The Sanitization of Red River: Reddy Ice Knocked Down By New Apartment Complex

The Statesman reports that two new apartment complexes are in the works on Red River. Greystar, a South Carolina-based developer, will be building a new upscale apartment complex, to be called Red River Flats, on the site of the current Reddy Ice building (near Stubb’s). Across the street, another developer has plans to build Neches Oak Tower (though the deal is not yet complete), on a location that may encroach on the Velvet Spade and Club de Ville.

And make no mistake about it. The ultimate goal of these developers is to turn the currently grungy area of Red River into a replica of Sixth and Lamar.

Developers say they hope to turn the site, which has been an eyesore, into a catalyst for other residential and retail development.

“That’s an edgy area of town. . . . It’s not like being across from Whole Foods,” said Angelique Goodnough, the Austin regional partner for Greystar.

Though the Velvet Spade may be doomed to the annals of history, Abigail King, co-owner of Club de Ville, told the Statesman she’s not too worried about the Neches project.

Abigail King, co-owner of the popular Club de Ville across the street, is excited about the prospects.

“It’s part of downtown Austin, and the possibilities are endless,” King said. “These are people who don’t have to drive home. Bring ’em on.”

It’s unclear how the other Red River project, Neches Oak Tower, might affect Club de Ville, which sits on part of the site.

Stephen Soward, an Austin architect who is developing the project with other partners, said his group is talking to the club owners about possibly incorporating the venue into their project.

“We’re looking at all kinds of different options,” Soward said.

King said she isn’t worried yet because the project “is very hypothetical until the property changes hands.”

Could these new projects be one of the reasons why the police department, who had looked the other way for years, recently made a drug sweep through that area in “Operation Rapid Fire”?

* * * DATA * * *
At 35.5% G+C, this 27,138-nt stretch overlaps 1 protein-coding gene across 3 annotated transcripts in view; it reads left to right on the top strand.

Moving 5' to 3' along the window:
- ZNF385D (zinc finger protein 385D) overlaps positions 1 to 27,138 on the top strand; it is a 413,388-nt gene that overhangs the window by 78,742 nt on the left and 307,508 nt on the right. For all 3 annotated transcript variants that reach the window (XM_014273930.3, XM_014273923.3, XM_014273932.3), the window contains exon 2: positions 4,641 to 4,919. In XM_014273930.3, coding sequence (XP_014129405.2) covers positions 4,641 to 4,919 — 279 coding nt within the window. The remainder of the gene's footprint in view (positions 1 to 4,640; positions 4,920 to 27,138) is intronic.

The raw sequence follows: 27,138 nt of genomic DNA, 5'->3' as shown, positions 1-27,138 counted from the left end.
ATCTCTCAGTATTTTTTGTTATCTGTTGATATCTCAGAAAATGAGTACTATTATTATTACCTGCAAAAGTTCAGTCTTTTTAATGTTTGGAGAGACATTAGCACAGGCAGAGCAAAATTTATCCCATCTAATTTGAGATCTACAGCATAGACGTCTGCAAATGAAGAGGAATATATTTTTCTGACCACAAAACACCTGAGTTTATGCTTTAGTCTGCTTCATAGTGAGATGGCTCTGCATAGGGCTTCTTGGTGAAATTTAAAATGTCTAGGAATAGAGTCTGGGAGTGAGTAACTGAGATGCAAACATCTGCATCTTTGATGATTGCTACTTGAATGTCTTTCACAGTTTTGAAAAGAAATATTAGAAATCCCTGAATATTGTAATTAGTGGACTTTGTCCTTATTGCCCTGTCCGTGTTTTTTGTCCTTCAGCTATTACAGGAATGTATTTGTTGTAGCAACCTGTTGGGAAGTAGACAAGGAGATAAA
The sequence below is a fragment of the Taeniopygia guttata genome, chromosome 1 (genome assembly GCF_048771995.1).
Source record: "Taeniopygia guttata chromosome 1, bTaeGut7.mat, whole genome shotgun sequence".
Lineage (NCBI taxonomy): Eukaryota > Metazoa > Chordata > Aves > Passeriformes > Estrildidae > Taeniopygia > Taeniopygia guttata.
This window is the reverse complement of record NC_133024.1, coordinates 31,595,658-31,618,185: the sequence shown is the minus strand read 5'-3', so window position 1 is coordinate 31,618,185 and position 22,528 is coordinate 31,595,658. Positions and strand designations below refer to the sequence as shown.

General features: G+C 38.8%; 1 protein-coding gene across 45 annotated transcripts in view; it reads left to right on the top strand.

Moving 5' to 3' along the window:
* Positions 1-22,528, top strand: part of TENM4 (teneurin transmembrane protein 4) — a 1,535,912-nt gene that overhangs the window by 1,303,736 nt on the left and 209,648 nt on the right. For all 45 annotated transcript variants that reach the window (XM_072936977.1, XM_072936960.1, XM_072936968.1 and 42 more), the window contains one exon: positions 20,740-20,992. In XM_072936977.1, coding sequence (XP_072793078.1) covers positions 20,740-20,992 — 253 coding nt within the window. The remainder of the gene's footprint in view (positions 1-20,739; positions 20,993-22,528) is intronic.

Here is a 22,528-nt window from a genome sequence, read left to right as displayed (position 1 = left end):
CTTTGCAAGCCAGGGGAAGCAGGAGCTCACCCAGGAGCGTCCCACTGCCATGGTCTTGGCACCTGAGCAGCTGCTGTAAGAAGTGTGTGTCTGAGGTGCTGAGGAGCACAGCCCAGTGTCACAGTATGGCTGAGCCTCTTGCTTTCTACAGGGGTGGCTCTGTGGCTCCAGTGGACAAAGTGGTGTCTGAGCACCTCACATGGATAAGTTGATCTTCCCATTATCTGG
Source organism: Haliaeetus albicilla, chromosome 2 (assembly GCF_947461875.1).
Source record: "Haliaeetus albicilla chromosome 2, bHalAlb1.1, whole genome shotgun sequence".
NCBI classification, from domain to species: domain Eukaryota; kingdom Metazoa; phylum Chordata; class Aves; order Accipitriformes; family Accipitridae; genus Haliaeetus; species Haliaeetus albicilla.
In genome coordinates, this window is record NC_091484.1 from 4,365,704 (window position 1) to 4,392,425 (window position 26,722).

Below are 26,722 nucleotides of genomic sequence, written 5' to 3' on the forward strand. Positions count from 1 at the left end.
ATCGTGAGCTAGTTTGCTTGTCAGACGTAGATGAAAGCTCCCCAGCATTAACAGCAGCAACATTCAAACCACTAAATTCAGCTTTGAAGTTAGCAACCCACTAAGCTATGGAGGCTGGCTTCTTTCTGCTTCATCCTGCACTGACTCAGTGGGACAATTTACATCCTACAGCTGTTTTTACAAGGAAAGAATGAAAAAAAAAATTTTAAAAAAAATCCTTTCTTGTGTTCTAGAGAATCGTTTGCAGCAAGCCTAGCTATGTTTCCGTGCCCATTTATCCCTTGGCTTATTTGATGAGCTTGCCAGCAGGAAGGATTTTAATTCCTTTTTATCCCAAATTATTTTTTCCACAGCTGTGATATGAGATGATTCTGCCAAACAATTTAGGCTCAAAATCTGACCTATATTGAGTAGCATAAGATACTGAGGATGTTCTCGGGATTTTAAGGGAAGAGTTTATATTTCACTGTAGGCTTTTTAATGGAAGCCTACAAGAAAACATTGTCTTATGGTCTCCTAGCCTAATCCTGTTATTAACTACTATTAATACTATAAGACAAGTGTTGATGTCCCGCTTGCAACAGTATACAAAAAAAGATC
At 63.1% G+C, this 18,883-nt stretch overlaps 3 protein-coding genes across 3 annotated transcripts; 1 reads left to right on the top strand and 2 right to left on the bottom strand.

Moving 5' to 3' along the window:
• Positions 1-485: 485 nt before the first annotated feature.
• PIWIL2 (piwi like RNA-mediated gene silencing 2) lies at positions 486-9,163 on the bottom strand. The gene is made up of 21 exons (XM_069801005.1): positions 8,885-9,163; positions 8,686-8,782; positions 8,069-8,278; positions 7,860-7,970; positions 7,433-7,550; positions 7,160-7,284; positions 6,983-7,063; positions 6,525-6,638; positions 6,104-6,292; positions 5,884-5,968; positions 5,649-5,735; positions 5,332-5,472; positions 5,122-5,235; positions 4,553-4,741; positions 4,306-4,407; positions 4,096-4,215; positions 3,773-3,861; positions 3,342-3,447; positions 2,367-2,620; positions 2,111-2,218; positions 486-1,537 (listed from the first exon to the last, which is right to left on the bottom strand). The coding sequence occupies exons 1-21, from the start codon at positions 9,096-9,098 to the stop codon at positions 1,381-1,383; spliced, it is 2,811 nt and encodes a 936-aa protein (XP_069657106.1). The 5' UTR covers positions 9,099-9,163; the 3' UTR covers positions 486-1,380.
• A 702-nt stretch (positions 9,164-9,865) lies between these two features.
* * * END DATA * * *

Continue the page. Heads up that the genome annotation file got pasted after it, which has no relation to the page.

And what will be the ultimate effects of converting the area from a seedy, yet safe, environment to a playground for upscale patrons? Will the now booming Red River rock-and-roll scene be displaced by trendy boutique shopping and yuppie bars with overpriced drinks? Will Club de Ville’s beautiful outdoor courtyard be encroached by an overhead apartment building?

3 Comments so far

  1. M1EK (unregistered) on May 18th, 2005 @ 4:21 pm

    Will the city make a ton more money in tax revenues than the cost to provide services to those apartment residents? (Yes).

    Will the city be getting a bunch more downtown residents who can walk, bike, or take the bus to work? (Yes).

  2. Rantor (unregistered) on May 18th, 2005 @ 4:37 pm

    Also on Red River used to be junk shops, used-furniture places, and used books. And, of course, Jaime’s Spanish Village. Jaime’s will probably be the last remnant to survive, no matter what happens.

  3. omit (unregistered) on May 18th, 2005 @ 6:05 pm

    OK, I can see the positives of the “Smart Growth.” However, losing Room 710 and Beerland would really suck. I guess no club lasts forever.

    Jaime’s will live on.

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